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This article was published 15/12/2019 (646 days ago), so information in it may no longer be current.
If Santa Claus needed a manager for his toy workshop at the North Pole, he couldn’t do much better than hiring Winnipeg’s Ron Paul.
A warehouse manager for 25 years, Paul now tinkers with the assembly line at the Christmas Cheer Board, looking for efficiencies in packing the thousands of hampers that go out every year.
His role as assembly-line elf began more as a whim than by design, when he wandered into the seasonal warehouse eight years ago after retiring from paid work.
"Everyone who is a volunteer here absolutely loves it and it fills their day," he says of why he comes back year after year.
That love of the job is a common refrain among 300 or so volunteers who spend the seven weeks before Christmas in the former office supply warehouse on St. James Street, says Debra Halligan, 66, now in her first year as volunteer co-ordinator.
"I’m blown away by the commitment," says the retired retail manager.
"When I look at the list of volunteers, it gives me goosebumps."
That list includes about 300 warehouse workers, 1,000 school children, 300 knitters who produce scarves, hats and mittens throughout the year, and 2,000 drivers who deliver the 17,000 hampers to families in need.
Those thousands of volunteers set the century-old organization apart from other seasonal hamper charities across Canada, explains executive director Kai Madsen, who at age 78 has been involved with the organization for 50 years.
"It’s a complete package. That’s really unique," he says of the organization that packs and delivers the thousands of hampers on an annual budget of $850,000.
Volunteers run the entire operation, from the front desk reception, to the call centre operators who take hamper requests, to toy wrappers, hamper packers and of course the delivery drivers.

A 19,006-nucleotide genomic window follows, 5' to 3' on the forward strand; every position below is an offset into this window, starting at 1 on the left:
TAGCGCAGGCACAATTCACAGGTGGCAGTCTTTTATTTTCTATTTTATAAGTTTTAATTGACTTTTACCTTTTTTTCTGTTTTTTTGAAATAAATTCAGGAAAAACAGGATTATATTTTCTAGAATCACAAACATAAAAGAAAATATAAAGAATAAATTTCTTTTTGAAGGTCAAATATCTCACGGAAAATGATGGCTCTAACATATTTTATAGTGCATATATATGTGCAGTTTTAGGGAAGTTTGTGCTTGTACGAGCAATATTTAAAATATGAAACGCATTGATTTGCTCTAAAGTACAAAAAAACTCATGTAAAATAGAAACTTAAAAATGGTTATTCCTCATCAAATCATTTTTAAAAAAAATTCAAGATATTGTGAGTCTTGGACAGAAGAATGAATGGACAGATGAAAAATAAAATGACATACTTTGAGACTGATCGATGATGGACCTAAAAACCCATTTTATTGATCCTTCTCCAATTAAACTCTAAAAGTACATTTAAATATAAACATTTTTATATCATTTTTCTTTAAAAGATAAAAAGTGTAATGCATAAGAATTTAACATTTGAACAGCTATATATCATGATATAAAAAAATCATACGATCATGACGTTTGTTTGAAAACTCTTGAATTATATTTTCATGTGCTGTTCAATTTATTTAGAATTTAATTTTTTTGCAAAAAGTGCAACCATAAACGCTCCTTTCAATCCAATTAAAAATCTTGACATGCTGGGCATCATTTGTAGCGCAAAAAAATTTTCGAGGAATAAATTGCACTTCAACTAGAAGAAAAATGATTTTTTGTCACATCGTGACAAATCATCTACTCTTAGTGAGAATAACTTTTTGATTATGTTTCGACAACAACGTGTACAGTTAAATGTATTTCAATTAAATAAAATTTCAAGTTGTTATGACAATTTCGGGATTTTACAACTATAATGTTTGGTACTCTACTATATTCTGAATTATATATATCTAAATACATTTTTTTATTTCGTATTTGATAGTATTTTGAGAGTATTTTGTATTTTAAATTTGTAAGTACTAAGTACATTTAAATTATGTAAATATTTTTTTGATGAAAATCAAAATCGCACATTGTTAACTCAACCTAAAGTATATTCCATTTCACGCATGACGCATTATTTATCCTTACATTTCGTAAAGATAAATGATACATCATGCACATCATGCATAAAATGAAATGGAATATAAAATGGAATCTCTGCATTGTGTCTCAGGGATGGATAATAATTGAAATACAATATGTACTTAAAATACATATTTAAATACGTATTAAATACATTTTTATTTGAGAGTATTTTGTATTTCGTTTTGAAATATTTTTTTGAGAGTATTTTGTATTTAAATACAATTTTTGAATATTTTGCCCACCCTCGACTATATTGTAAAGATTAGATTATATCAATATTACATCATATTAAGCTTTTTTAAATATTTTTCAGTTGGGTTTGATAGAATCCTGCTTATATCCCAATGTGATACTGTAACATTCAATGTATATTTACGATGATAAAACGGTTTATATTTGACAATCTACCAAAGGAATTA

Local churches began handing out hampers in 1919 to assist families who had lost husbands and fathers during the First World War. About three decades later, the churches joined forces to become the city’s main Christmas hamper agency.
Working the front lines opened her eyes to the desperate circumstances of poverty some of her fellow Winnipeggers find themselves in, explains administrative manager Sheila Worboys, who connects with 50 social services agencies to facilitate clients receiving hampers.
"It’s very hard for people to ask for help, but they really need it because they want their kids to have a nice Christmas," says Worboys, 65, now retired from the insurance industry.
She’s been volunteering for the last decade, first at the switchboard and now spending her days applying her technical skills to update the board’s social media pages, creating spreadsheets and finding efficiencies.
"I don’t like doing anything manually," says Worboys, whose retired letter-carrier husband Bob also volunteers at the board.
"I look to make it better."
Madsen gives all his volunteers the same latitude in figuring out the best way to do their jobs, a management style that encourages volunteers to return year after year.
"That’s the way I run the organization. I let people take ownership and I back them up," he says.
"We’ve empowered volunteers more in the last years in working in their areas and coming up with solutions to problems," adds assistant executive director Linda Grayston.